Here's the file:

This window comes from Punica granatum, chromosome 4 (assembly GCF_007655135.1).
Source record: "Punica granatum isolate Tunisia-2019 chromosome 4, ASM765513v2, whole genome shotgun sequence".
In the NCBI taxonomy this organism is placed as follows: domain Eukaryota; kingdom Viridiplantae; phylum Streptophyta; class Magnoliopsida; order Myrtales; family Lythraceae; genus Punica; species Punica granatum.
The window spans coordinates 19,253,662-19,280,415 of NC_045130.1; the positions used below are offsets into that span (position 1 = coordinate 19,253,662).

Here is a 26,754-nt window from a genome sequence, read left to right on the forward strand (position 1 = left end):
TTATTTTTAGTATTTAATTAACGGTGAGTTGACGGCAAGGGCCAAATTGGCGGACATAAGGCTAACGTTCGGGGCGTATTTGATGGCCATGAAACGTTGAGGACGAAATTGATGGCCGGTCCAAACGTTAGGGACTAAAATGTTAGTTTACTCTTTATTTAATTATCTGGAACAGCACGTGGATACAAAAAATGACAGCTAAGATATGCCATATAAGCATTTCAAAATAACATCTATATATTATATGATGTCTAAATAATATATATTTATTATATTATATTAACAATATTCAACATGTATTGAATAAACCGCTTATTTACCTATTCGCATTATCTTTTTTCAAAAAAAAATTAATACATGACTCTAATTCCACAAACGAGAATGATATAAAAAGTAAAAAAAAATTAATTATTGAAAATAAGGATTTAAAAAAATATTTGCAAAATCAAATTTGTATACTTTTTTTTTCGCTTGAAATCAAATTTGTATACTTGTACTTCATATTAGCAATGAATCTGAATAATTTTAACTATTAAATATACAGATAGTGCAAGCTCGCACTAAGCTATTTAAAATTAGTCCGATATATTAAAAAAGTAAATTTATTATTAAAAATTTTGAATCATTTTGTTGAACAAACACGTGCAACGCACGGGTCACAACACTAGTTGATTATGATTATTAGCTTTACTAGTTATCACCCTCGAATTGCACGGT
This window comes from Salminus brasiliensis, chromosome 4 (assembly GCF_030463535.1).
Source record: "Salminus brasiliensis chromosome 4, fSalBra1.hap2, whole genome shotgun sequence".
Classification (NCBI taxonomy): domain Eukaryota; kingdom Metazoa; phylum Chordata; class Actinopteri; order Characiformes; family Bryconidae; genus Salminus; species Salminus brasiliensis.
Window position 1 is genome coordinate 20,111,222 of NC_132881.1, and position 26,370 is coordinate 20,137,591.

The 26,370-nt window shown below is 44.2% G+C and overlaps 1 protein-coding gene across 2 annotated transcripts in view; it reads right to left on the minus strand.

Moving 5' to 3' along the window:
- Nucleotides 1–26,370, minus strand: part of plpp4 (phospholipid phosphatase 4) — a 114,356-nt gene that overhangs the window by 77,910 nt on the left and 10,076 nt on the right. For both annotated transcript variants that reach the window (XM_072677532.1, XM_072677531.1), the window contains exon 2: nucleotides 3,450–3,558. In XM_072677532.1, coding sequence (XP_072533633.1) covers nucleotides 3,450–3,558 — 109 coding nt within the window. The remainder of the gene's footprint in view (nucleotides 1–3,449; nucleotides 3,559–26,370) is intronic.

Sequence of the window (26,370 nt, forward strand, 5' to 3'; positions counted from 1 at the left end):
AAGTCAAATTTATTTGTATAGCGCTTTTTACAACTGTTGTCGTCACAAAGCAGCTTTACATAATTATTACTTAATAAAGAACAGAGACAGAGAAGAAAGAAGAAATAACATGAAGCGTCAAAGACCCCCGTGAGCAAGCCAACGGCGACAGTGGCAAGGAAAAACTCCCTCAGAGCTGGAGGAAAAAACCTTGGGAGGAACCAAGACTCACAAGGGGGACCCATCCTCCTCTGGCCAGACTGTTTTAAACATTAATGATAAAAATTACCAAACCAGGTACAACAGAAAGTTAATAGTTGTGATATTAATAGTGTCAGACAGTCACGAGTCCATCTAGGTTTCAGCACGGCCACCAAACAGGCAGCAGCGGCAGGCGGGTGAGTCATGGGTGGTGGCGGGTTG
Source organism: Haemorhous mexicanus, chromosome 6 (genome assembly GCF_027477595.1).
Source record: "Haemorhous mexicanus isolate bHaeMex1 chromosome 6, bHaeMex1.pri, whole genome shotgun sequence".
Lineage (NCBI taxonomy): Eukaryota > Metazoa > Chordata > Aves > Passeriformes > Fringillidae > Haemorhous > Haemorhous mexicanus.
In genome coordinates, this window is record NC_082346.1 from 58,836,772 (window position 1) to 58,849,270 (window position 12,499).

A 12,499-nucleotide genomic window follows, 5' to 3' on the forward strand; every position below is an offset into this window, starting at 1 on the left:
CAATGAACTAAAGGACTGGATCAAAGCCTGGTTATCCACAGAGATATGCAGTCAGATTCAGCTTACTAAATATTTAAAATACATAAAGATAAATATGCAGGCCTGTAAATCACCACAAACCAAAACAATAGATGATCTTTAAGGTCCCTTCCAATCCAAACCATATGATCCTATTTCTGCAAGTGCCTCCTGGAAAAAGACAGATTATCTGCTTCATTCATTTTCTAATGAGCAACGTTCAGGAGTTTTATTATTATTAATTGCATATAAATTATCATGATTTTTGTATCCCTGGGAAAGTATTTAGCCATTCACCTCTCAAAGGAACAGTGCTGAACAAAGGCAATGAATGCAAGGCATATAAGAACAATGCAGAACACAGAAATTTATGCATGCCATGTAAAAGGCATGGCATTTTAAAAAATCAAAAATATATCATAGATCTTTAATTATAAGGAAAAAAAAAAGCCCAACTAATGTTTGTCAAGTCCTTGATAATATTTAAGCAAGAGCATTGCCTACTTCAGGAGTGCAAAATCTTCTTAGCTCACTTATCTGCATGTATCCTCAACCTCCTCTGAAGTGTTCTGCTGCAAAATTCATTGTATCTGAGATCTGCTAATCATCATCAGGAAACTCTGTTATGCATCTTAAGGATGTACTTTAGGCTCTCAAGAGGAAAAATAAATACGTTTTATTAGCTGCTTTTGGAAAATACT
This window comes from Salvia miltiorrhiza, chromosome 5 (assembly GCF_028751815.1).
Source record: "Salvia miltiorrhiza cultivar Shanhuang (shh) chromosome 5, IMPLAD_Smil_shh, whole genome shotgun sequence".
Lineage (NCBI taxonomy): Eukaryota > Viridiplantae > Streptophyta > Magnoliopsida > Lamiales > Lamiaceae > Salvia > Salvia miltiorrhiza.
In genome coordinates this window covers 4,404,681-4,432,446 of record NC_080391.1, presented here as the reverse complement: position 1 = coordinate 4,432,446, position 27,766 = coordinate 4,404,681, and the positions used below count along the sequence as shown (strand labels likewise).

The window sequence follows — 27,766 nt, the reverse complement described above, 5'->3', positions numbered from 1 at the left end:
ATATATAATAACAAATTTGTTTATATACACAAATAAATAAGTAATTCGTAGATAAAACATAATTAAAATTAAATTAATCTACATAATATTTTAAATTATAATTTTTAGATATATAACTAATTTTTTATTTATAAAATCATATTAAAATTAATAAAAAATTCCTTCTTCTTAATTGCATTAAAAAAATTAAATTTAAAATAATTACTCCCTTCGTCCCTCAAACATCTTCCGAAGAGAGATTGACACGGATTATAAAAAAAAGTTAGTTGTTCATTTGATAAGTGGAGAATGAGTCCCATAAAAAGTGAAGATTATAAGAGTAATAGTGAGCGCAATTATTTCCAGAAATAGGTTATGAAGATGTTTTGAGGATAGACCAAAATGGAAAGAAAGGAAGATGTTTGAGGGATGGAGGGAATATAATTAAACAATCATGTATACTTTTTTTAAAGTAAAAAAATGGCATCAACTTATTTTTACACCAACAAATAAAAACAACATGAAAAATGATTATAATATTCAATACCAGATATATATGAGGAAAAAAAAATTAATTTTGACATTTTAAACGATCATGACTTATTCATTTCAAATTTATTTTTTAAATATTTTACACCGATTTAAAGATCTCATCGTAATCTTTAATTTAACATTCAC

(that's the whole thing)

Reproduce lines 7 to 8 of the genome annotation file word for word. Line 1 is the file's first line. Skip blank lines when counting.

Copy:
This window comes from Salminus brasiliensis, chromosome 4 (assembly GCF_030463535.1).
Source record: "Salminus brasiliensis chromosome 4, fSalBra1.hap2, whole genome shotgun sequence".